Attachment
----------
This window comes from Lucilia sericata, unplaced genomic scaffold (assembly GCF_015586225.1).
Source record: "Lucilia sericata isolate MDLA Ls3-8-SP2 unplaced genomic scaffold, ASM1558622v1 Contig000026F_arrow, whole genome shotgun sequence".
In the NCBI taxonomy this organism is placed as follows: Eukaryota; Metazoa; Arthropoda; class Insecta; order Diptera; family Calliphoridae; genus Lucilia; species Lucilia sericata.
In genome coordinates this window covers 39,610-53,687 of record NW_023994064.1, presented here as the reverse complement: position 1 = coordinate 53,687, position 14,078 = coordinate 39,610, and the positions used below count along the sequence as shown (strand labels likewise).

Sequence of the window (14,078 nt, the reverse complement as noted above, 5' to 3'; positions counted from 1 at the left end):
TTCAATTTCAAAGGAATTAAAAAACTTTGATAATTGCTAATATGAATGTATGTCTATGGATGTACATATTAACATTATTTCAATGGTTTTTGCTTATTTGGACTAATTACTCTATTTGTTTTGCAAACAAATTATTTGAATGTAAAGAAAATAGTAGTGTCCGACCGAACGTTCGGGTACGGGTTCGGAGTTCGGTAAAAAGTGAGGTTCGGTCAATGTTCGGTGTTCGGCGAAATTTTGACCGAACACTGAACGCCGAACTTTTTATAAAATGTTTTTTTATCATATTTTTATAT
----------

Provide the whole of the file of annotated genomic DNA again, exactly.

This window comes from Lucilia sericata, unplaced genomic scaffold (assembly GCF_015586225.1).
Source record: "Lucilia sericata isolate MDLA Ls3-8-SP2 unplaced genomic scaffold, ASM1558622v1 Contig000026F_arrow, whole genome shotgun sequence".
In the NCBI taxonomy this organism is placed as follows: Eukaryota; Metazoa; Arthropoda; class Insecta; order Diptera; family Calliphoridae; genus Lucilia; species Lucilia sericata.
In genome coordinates this window covers 39,610-53,687 of record NW_023994064.1, presented here as the reverse complement: position 1 = coordinate 53,687, position 14,078 = coordinate 39,610, and the positions used below count along the sequence as shown (strand labels likewise).

Sequence of the window (14,078 nt, the reverse complement as noted above, 5' to 3'; positions counted from 1 at the left end):
TTCAATTTCAAAGGAATTAAAAAACTTTGATAATTGCTAATATGAATGTATGTCTATGGATGTACATATTAACATTATTTCAATGGTTTTTGCTTATTTGGACTAATTACTCTATTTGTTTTGCAAACAAATTATTTGAATGTAAAGAAAATAGTAGTGTCCGACCGAACGTTCGGGTACGGGTTCGGAGTTCGGTAAAAAGTGAGGTTCGGTCAATGTTCGGTGTTCGGCGAAATTTTGACCGAACACTGAACGCCGAACTTTTTATAAAATGTTTTTTTATCATATTTTTATAT